Law enforcement officers and former L.A. cop Christopher Dorner, who was wanted for murder, engaged in gunbattle before cabin went up in flames.
(Photo: Stan Lim, AP)
Shootout occurs in Big Bear Lake mountain resort east of L.A.
One San Bernardino sheriff's deputy slain, one wounded in gunbattle
Single gunshot heard before cabin went up in flames
Investigators were picking through the rubble of a burned-out cabin in California's San Bernardino Mountains on Wednesday, trying to piece together details of the violent last stand for a fugitive former Los Angeles police officer whose life apparently ended hours earlier in a barrage of bullets and blazing fire.
The San Bernardino County Sheriff's Office said charred human remains were found in the rubble where Christopher Dorner is said to have been cornered Tuesday. "We have reason to believe that it is him," sheriff's spokeswoman Cynthia Bachman said.
A wallet with a California driver's license bearing the name Christopher Dorner also was found, the Associated Press reported, citing a law enforcement official who was briefed on the investigation but declined to be named because of the ongoing probe.
Bachman said forensic tests would be carried out to confirm the identification.
Hours earlier, Dorner killed one sheriff's deputy and wounded another as his deadly two-week rampage across Southern California came to a close.
Los Angeles Police Department Cmdr. Andrew Smith said it was "highly likely" that Dorner had been inside when authorities heard a single gunshot and saw the cabin burning in Seven Oaks, a small community in the San Bernardino Mountains, about 90 miles east of Los Angeles.
But Smith said that until Dorner's body is positively identified "or he's in shackles," the LAPD is continuing under "tactical alert ... as if he's still out there." Police will continue to protect dozens of officers and others threatened in Dorner's online manifesto.
SWAT teams had fired tear gas inside of the cabin as part of a "tactical operation" and were tearing down its walls to flush out Dorner, who had reportedly been driven back inside by police when he tried to flee out the back.
Police said Dorner, 33, had been holed up since Thursday in another cabin 20 to 30 yards from the site where news media gathered and received sheriff's briefings daily on the massive manhunt after his burned truck was found earlier that day.
He was discovered Tuesday by two cleaning women who entered the cabin. Dorner tied them up with plastic zip ties and left in their car, wrecked it, then stole a truck from a male driver. He tried to drive that truck away, according to the account, and ran from the truck after encountering state fish and wildlife officers searching cars leaving the mountain.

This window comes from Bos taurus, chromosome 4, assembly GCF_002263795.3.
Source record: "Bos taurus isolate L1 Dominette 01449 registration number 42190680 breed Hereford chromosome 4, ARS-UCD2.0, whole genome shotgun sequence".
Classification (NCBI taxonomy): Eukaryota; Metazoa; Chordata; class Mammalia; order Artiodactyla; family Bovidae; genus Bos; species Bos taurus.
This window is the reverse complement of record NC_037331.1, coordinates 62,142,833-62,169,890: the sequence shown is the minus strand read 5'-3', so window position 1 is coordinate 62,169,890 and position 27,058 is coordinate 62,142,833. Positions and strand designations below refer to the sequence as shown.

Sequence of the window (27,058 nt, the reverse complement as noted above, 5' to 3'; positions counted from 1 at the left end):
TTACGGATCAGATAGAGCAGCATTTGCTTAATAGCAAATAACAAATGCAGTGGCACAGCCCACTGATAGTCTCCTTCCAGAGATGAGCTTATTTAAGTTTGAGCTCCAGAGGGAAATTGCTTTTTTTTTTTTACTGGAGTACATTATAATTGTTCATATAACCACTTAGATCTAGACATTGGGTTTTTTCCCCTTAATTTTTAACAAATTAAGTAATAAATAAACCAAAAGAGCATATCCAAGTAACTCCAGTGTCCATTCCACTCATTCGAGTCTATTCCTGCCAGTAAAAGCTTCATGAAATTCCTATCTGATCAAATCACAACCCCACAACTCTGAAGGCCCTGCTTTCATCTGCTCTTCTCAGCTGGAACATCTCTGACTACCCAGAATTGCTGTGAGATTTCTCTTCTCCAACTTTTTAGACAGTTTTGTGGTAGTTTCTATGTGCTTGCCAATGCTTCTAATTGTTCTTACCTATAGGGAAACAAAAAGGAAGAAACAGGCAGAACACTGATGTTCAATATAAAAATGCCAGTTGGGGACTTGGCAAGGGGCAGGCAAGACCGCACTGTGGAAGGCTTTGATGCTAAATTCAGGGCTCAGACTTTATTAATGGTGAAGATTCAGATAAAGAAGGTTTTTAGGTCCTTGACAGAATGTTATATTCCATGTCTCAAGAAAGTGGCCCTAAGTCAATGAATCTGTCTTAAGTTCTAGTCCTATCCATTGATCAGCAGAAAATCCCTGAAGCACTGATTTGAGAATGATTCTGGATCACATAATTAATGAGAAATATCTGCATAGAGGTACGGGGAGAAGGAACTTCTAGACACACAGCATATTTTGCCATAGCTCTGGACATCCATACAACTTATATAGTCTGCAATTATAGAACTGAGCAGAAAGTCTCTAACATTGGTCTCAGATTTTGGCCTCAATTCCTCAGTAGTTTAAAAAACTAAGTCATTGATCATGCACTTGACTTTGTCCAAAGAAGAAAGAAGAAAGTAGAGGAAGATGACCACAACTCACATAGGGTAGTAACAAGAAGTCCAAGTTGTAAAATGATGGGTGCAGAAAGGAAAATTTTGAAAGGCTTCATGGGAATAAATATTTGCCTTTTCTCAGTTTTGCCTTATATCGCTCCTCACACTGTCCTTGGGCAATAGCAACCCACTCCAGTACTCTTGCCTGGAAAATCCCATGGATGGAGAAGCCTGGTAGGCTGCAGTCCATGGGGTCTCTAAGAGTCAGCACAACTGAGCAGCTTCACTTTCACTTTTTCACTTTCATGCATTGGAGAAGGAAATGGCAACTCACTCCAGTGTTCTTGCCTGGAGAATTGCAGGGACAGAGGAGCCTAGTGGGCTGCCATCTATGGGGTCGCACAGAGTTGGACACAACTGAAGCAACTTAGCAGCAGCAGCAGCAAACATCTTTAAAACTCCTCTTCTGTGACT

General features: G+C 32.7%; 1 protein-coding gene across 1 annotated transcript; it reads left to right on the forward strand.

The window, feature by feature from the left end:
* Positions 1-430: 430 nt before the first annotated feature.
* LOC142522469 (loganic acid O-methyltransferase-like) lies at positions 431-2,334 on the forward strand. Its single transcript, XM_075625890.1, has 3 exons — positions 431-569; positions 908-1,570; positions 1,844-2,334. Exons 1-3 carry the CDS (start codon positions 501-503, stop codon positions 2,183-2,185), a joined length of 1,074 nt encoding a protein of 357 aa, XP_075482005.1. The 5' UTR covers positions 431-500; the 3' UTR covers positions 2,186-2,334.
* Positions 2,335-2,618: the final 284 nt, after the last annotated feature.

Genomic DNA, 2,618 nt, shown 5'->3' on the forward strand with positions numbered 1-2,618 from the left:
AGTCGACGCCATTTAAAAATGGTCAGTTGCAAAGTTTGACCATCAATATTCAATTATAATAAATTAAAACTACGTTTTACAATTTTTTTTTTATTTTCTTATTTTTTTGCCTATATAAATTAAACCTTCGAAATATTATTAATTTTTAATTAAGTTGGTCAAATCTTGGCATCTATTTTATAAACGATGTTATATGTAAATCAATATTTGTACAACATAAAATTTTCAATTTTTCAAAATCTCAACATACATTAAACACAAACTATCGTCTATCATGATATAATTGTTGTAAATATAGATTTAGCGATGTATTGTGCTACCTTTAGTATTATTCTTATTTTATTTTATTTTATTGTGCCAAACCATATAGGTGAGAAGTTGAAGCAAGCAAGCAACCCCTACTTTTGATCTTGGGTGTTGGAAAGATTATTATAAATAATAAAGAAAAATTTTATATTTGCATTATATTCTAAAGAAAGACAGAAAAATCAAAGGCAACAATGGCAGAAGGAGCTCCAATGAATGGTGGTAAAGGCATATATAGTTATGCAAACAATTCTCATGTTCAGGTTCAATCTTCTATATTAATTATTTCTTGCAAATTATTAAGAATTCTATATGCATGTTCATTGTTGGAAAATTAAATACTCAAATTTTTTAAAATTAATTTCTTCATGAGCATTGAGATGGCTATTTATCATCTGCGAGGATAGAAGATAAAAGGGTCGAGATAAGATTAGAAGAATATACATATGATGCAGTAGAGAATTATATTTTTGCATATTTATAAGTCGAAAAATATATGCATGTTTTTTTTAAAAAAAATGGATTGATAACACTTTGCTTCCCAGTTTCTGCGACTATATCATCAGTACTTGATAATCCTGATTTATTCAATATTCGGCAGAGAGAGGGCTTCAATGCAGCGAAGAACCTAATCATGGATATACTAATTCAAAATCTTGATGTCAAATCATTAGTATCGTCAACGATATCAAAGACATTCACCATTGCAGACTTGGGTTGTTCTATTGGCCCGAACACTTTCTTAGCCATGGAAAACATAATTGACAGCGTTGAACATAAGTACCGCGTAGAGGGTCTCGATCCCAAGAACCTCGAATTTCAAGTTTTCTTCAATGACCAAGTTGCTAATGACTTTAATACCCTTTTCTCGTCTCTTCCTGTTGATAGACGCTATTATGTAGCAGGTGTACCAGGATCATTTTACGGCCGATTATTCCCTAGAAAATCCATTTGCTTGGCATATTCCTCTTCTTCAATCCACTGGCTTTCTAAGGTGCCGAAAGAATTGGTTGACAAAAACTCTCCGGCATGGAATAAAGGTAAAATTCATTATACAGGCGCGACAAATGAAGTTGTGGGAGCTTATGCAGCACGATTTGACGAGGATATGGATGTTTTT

A man identified as Rick Heltebrake, who works at a Boy Scout camp in the Big Bear area, told KTLA-TV News that Dorner stole his truck from him at gunpoint.
Heltebrake said Dorner came right to the point: "He said, 'I don't want to hurt you. Just get out of the truck and start walking up the road.'" He asked if he could get his dog out of the back. Dorner said okay, but don't take time to get a leash.
After exchanging gunfire with officers, Dorner ran into the woods and broke into the cabin. As SWAT closed in, a single shot was heard inside before the cabin was engulfed in flames. As the fire grew, more gunshots were heard — apparently ammunition ignited by the fire, authorities said.
Authorities let the cabin burn.
"We won't allow them (firefighters) to get close to the cabin,'' said sheriff's spokeswoman Bachman. "It's just not safe.''
The deputy's death in Tuesday's shootout was the fourth slaying attributed to Dorner, who also wounded three police officers last week in what his manifesto linked to a campaign of revenge for having been fired from the LAPD in 2009.
Los Angeles Police Chief Charlie Beck had called Dorner "a domestic terrorist," and a $1 million reward, raised from public and private sources, was offered. Police received more than 1,000 tips